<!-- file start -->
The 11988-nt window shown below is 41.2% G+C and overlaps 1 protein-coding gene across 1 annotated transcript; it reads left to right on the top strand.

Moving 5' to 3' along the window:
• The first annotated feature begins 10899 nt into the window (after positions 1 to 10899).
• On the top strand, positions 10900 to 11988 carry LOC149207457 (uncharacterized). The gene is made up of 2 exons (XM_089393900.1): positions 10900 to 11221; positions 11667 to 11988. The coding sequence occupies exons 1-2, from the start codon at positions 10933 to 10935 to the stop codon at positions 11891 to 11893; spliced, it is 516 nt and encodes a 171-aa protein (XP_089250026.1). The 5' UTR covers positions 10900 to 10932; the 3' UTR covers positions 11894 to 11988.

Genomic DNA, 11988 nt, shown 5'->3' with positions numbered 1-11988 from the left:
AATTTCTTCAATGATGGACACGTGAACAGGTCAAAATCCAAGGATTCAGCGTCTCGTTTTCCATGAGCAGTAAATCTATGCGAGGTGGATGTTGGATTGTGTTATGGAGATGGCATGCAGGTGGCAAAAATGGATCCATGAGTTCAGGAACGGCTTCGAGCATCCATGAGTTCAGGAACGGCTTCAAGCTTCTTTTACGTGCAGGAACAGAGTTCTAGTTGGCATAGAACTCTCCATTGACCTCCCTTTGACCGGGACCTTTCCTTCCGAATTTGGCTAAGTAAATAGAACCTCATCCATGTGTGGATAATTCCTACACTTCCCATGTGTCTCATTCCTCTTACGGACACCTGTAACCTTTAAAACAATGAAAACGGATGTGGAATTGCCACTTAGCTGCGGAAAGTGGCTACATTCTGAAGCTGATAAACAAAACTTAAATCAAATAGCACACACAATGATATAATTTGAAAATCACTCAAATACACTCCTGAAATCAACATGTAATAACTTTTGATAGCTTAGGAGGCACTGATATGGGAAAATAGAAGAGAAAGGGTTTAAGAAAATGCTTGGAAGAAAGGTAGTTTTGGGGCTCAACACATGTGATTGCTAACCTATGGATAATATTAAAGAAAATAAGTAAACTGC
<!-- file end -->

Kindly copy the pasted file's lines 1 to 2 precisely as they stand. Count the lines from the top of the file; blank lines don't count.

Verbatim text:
The 11988-nt window shown below is 41.2% G+C and overlaps 1 protein-coding gene across 1 annotated transcript; it reads left to right on the top strand.

Moving 5' to 3' along the window: